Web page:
With Trudeau currently placed in second spot, following Conservative leader Erin O'Toole, and less than one percent separating the two, Singh is looking to widen the gap.
The NDP leader's campaign has gained prominence with promises such as the availability of prescription drugs, cutting emissions to 50 percent of 2005 levels by 2030, waive off student-loan debt and tackling inflated housing and rental markets.
Meanwhile, Singh has faced protests from the Indian diaspora in Vancouver for remaining silent on attacks on Hindu community in the country.
According to reports, several protesters have said that they feel unsafe under his leadership.
Apart from these, here are some key issues that are likely to play a part in the elections:
An offensive commenced between Israel and Palestine (Hamas) in the month of May, spreading tension among the two communities across the globe, and Canada wasn't immune to this either. Even as Egypt managed to broker a ceasefire between the two warring communities, several places in Canada saw anti-semitic demonstrations.
"According to the Anti-Defamation League Center on Extremism’s preliminary data, more than 17,000 tweets using variations of the phrase, 'Hitler was right' went up between May 7 and May 14. The ADL’s analysis of Facebook, Twitter, TikTok and Instagram found 'explicit praise for Hitler, promoting tropes about Jewish control and demonizing all Jews' including posts that used a racial epithet for Jewish people and called for 'race war now'," read a Global News report.
"Statistics Canada found police-reported hate crimes against Jewish people accounted for the highest number of religious-based hate crimes in the country in 2019 at 296 incidents, while religious-based hate crimes against Muslims tallied at 181," it added.
And even though Prime Minister Justin Trudeau acknowledged the troubling rise of anti-Semitism across Canada, said that it needs to stop, the data looks grim.
According to the B’nai Brith Canada 2020 Audit of Anti-Semitic Incidents, a record 2,610 cases of anti-Semitism was reported in 2020, up 18.3 per cent from the year prior. This amounts to 217 incidents per month, 50 incidents per week, and seven anti-Semitic incidents per day — 44 per cent of which were violent.
Anti-Semitic incidents in May 2021 alone was more than that recorded in the whole of 2020.
Is it just me, or is there a rise in antisemitism going on right now in Canada? https://t.co/EAydGVbF9z— Johnny Kunza (@johnkunza) September 14, 2021
Randal F. Schnoor, a professor at York University’s Koschitzky Centre for Jewish Studies, said: “Anti-Semitism is a small but can be a quite vocal and disturbing minority in Canada.”
The problem for Trudeau, even with all the apologies and recognition, is that the cases have increased, thus highlighting the failure of his government in tackling the issue.
Trudeau's Yo-Yo China Policy
Prime Minister Justin Trudeau's China policy is ambiguous, to say the least. On one hand, his government is busy deflecting charges that it is lenient on China and on the other, it fails to call out Beijing on important issues.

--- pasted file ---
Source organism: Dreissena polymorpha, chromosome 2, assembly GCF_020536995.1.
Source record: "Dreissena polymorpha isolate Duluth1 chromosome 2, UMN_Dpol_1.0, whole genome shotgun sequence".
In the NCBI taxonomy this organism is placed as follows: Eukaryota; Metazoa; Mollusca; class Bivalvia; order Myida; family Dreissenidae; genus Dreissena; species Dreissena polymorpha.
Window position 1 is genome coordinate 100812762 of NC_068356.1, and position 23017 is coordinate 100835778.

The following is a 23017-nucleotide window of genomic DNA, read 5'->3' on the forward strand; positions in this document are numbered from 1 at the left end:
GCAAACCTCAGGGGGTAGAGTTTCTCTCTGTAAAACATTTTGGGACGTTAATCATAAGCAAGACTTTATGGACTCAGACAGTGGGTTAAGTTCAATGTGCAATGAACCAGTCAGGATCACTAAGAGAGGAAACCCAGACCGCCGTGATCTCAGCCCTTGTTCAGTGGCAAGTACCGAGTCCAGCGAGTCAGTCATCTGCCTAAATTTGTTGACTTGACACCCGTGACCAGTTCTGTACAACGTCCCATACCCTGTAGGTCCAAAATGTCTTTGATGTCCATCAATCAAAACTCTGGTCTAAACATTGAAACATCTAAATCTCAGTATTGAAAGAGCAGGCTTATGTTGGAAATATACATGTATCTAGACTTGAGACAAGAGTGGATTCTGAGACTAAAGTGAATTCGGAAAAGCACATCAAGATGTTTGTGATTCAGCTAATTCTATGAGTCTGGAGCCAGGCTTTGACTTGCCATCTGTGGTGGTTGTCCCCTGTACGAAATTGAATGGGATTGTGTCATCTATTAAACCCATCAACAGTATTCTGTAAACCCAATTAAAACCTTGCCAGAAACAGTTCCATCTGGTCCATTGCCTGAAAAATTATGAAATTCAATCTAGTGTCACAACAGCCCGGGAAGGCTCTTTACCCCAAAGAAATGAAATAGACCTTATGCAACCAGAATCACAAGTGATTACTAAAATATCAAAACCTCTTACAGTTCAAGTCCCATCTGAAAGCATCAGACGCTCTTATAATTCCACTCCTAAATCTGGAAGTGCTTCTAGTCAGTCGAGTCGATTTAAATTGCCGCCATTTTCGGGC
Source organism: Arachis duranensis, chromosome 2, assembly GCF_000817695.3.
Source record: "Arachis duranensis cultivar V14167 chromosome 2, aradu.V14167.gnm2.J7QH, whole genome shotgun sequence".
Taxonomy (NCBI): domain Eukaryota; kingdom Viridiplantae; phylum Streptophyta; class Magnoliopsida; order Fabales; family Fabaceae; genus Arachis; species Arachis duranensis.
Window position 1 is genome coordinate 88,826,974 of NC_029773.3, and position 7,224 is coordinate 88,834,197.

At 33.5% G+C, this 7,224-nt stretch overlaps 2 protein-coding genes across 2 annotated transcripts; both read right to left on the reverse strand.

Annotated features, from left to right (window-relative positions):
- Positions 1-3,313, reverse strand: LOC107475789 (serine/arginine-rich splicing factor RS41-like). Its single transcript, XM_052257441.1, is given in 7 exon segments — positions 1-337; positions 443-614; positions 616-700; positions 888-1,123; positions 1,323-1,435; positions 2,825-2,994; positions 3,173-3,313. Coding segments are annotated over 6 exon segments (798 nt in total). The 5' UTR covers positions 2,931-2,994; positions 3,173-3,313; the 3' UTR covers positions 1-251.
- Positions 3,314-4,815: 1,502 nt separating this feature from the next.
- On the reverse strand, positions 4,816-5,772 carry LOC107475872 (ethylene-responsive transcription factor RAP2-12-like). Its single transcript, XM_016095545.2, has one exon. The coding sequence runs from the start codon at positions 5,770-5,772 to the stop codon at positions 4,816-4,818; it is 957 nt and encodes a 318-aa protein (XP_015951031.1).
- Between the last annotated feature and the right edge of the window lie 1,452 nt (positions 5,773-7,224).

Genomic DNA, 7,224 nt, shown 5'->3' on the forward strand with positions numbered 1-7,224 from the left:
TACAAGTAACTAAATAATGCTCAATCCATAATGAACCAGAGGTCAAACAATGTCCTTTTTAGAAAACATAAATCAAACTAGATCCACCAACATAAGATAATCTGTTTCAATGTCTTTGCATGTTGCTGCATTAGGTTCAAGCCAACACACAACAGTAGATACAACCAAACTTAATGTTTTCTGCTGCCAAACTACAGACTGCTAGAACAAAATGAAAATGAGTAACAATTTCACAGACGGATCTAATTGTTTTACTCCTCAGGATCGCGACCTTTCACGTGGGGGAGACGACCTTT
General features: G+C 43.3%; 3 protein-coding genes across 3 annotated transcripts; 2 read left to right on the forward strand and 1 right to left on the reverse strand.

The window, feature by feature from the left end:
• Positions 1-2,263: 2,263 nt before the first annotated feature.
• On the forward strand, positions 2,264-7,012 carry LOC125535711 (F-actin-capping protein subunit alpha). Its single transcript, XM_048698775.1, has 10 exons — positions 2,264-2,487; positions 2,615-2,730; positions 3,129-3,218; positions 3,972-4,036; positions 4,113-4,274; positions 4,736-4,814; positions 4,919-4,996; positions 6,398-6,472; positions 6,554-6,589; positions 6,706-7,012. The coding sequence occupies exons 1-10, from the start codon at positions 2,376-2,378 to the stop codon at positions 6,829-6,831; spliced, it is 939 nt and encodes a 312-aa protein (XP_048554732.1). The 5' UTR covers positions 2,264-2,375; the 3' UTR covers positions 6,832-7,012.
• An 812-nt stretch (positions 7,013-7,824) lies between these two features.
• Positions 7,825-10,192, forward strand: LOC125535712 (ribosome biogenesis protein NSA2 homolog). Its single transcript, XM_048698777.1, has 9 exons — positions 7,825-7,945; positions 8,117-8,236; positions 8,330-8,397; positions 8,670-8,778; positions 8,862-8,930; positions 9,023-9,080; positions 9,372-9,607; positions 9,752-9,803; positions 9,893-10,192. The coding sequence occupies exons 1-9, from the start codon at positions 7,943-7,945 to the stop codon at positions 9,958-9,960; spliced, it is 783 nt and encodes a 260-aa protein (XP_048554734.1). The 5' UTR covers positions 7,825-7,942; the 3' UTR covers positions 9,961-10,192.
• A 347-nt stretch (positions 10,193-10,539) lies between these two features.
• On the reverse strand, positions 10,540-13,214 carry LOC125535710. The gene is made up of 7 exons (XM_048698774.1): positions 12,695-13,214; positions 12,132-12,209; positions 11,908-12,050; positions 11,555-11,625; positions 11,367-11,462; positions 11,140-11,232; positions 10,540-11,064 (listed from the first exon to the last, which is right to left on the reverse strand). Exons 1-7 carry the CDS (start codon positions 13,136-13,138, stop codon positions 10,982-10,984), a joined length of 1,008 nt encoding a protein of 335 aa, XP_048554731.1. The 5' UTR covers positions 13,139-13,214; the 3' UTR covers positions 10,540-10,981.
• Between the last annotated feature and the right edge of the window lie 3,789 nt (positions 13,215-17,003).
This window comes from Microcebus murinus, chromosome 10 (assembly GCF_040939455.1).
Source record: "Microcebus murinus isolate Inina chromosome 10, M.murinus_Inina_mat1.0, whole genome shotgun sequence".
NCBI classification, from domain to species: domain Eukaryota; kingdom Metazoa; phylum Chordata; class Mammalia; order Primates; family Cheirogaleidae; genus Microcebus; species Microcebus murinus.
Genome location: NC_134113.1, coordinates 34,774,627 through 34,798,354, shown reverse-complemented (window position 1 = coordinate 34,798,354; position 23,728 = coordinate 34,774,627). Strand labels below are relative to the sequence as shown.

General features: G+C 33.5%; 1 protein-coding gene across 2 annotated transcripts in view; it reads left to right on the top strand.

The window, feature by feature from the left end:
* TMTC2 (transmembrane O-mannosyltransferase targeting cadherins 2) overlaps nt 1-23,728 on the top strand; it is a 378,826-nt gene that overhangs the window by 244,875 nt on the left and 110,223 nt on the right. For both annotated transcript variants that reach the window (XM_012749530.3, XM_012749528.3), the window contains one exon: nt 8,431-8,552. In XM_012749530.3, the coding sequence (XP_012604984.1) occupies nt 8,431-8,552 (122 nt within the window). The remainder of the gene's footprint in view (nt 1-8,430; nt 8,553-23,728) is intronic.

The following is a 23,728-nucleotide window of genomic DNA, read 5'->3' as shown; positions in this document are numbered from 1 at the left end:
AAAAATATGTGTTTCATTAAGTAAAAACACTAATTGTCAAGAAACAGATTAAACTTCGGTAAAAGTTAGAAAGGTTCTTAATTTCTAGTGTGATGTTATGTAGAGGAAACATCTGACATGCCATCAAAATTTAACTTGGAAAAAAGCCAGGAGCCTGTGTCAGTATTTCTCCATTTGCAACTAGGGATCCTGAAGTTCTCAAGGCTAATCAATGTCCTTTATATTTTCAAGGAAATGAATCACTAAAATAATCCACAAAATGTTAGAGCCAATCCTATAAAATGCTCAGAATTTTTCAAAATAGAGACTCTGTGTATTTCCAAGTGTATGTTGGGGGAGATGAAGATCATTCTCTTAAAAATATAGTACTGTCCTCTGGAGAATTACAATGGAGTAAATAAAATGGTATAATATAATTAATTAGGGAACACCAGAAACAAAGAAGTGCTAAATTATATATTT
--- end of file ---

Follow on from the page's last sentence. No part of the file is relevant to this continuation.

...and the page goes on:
The Liberals have been critical about Beijing's ‘hostage diplomacy’ and ‘arbitrary detentions’ — and are very vocal about China's treatment of Uighurs in Xinjiang and locals in Hong Kong- where it has imposed the draconian and controversial National Security Law.
Paul Evans opined in his piece for East Asia Forum: "On the other hand, it [Canada govt.] shies away from blanket criticisms of the CCP and rhetorical overreach. Prime Minister Trudeau and his ministers state that they do not see China as an adversary and instead frame their objectives through a mixed bag of ‘Cs’ — competition, confrontation, cooperation, collaboration and coexistence.
"The government has clearly moved beyond the engagement approach it embraced as late as 2018, but is yet to articulate a new strategy like the United States’ ‘strategic competition’. It also prevaricates on whether it prefers to frame the region as ‘Asia Pacific’ or ‘Indo-Pacific’."
"This is partly due to an aversion to overarching strategies in any matter of foreign affairs, and the sensitivities around the 3M crisis that puts Ottawa in the middle of a high-stakes, zero-sum US–China conflict. It also reflects the difficulty a minority government faces in refurbishing or replacing an engagement philosophy that no longer has broad public support or meets the complexities of an increasingly assertive and repressive China under President Xi Jinping," Evans added.
China took into custody Canadians Michael Spavor and Michael Kovrig in December 2018, following the arrest of Meng Wanzhou by Canadian authorities. It is considered an act of hostage diplomacy and is still unresolved.
Meng was the chief financial officer (CFO) of the Chinese telecom giant Huawei, founded by her father Ren Zhengfei. She faced arrest at the Vancouver International Airport by the Royal Canadian Mounted Police at the request of the USA. On January 28, 2019, the US Department of Justice (DOJ) announced financial fraud charges against her.
On December 10, 2018, Kovrig was arrested in Beijing around the same time as Spavor. They were charged with espionage endangering China's national security.
The failure to get the Canadians released and bring them back safely has put a question mark on Trudeau's diplomatic abilities.
Voter turnout a decider
Meanwhile, according to political observers, the turnout of voters is going to be an important factor for Trudeau.
While opinion polls are mostly indicating a cliffhanger, low voter turnout may go against Trudeau and work for the Conservatives whose supporters are more consistent voters traditionally.
"Turnout is going to be everything," said Darrell Bricker, chief executive of Ipsos Public Affairs, speaking to Reuters.
"It's not about convincing people they should think about voting for you anymore. It's about getting the people who are committed to voting for you out to vote," he told the wire service.